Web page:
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Changes in playoff odds heading into the deadline

We are through four months of the season and the trade deadline looms. Time for another look at changes in playoff odds. Who rose the most in July? Across the season? Since the All-Star break? Who has fallen the farthest?

David Richard-USA TODAY Sports

I have tracked monthly changes in playoff odds throughout the season. After the first month the Yankees, Mets, Tigers, Cubs and Royals saw the odds of a playoff berth rise the most, while the Brewers, Mariners, Nationals, Angels, and Indians were on the wrong side of things. From the end of April through to the end of May, the Royals, Twins, Nationals, Giants, and Astros had the biggest increases in playoff odds, and the Marlins, Mets, Padres, Athletics and Red Sox had the chances of October baseball fade dramatically. The ups-and-downs from month-to-month are quite interesting, as one month's biggest riser can be the next month's biggest-faller (e.g., the Mets) or vice-versa (e.g., the Nationals). For reasons I cannot remember, I missed writing about the change in playoff odds for June, but I can tell you now that the Royals continued to be big risers, along with the Pirates and a trio of American League East teams: the Rays, Blue Jays and Orioles. Meanwhile, the Red Sox continued to be a major disappointment, as they were among the teams with the biggest drop in playoff odds along with the Padres, Indians, Tigers and Mariners. You can see this visually here

Now we have reached the end of July, four months into the grueling season and we can again check in on how playoff odds have changed over the last month. With the non-waiver trade deadline looming Friday afternoon, looking at teams' monthly change, season-long change, and even change since the All-Star break can be informative for considering how aggressive they should be in making deals this week.

I noted this in each of my other installments in this series, but it bears repeating, the playoff odds reports use each team's year-to-date record, year-to-date run differential, current roster, and playing time projections to simulate the season thousands of times. The end result is an estimate of the chances that each team will make the playoffs. The work here is based on FanGraphs playoff odds (POFF - winning the division or winning a wild card spot; using the projections mode) on July 29th (yesterday), July 12th (the All-Star break), June 30th, May 27th, April 29th, and with those from Opening Day (April 5th). Each monthly change is the difference in odds between the end of months, and season-to-date change is the difference between yesterday's odds and the odds on Opening Day.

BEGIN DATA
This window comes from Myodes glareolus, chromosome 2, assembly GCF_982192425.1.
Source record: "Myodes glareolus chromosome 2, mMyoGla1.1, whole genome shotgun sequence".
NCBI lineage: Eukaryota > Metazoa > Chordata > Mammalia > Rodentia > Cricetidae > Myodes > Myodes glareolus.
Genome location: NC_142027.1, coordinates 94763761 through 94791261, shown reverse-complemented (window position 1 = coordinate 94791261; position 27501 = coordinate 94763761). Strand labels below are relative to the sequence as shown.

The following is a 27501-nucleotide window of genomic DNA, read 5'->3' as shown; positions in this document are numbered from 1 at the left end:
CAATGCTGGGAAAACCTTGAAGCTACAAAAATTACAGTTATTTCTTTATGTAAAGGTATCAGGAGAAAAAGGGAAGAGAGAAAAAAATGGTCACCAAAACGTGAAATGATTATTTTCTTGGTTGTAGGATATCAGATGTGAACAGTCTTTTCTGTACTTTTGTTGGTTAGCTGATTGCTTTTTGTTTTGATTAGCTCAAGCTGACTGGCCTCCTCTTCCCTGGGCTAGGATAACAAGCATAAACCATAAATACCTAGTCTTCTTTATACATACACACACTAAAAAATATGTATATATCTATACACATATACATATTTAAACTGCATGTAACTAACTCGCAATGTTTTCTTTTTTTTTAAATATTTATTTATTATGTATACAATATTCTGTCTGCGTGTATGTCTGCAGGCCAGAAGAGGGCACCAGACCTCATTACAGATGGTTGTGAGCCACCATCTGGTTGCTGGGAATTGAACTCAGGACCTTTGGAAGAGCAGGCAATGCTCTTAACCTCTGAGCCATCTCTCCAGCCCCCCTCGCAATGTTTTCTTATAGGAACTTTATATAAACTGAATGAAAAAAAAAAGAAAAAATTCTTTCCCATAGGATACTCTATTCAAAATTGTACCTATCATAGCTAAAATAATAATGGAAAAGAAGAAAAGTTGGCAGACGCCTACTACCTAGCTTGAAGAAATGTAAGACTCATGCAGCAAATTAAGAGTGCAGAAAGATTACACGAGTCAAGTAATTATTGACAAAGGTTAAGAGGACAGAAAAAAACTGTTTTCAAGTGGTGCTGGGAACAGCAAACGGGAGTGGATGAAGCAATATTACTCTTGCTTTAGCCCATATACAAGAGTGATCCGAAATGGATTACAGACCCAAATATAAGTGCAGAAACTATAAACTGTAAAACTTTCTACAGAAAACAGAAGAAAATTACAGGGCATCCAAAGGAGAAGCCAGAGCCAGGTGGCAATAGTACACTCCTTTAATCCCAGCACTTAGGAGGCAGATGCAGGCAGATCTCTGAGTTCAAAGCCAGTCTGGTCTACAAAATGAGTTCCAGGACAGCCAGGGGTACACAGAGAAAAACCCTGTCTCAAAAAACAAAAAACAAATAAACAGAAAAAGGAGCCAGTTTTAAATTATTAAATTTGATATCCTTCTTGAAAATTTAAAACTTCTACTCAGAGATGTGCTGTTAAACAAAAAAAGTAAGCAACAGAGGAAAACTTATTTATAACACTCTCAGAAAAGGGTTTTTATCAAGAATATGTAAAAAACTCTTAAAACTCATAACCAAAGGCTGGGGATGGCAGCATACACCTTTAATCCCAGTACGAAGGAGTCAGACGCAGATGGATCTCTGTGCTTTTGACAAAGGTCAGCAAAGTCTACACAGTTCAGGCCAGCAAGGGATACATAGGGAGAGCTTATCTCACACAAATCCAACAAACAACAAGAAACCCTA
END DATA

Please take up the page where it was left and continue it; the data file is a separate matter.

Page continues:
Without further preamble, here are the biggest risers and biggest fallers over the last month (July 29 - June 30):

The Risers

The Royals have been in the top five teams with rising playoff odds every month. Their current playoff odds are the second highest in the game at 99.1 percent, trailing only the St. Louis Cardinals (99.7 percent). Even before the Johnny Cueto and Ben Zobrist deals, the Royals' playoff odds were strong (96.9 percent). Using the available data, it is difficult to separate the extent to which the increase is related to the trades or their winning the last four games. Regardless, the Cueto and Zobrist additions were likely not made with an eye towards making the playoffs, but rather were made to make them a more formidable club in the postseason. The Royals are a great story.

The Yankees and Angels both had really solid months, going 19-11 and 20-10 over their last 30 games, respectively. Meanwhile, their division mates have posted ~.500 or worse marks over the same time frame. While the Yankees appear to have a strong hold on the AL East, the Angels are still in a fight with the Astros for top spot in the West. Over the past couple of days the Angels added Shane Victorino, David Murphy, and David DeJesus to their outfield depth chart. Joseph Gordon Levitt is patiently awaiting his chance to coach the new group. The Astros were the sixth-biggest riser in the month of July, continuing their leap from May and pushing their odds to 84 percent. They, like the Royals, have been a fun story this season. The Angels playoff odds are just three percent higher than the Astros, so they are both in really good shape for a playoff appearance, but I am sure both organizations would like to stay out of the potential madness of a one-game playoff. So winning the division is paramount.

The other two big risers in July were the Pirates and Giants. The Pirates have the fourth-highest playoff odds and don't even lead their division. By current winning percentage, they are the second best team in the National League, trailing only their NL Central foe, the Cardinals. It will be a real shame if the Pirates are knocked out of the postseason early because of the silly wild card format. The Giants have made a strong run of late in the NL West, getting themselves up to what is basically a tie for the division lead with the Dodgers. The projections still favor the Dodgers to win the division, but watching what these two teams do at the deadline will be very interesting. Like the situation with the AL West race, both teams obviously want to avoid the wild card game. The Dodgers might have added Mat Latos and Michael Morse this week, although the reports on the finality of the deal are mixed. Regardless, Morse will likely not be seeing the field. Meanwhile, the Giants have been in and out of the Cole Hamels rumour mill. Adding him would make their rotation fascinating.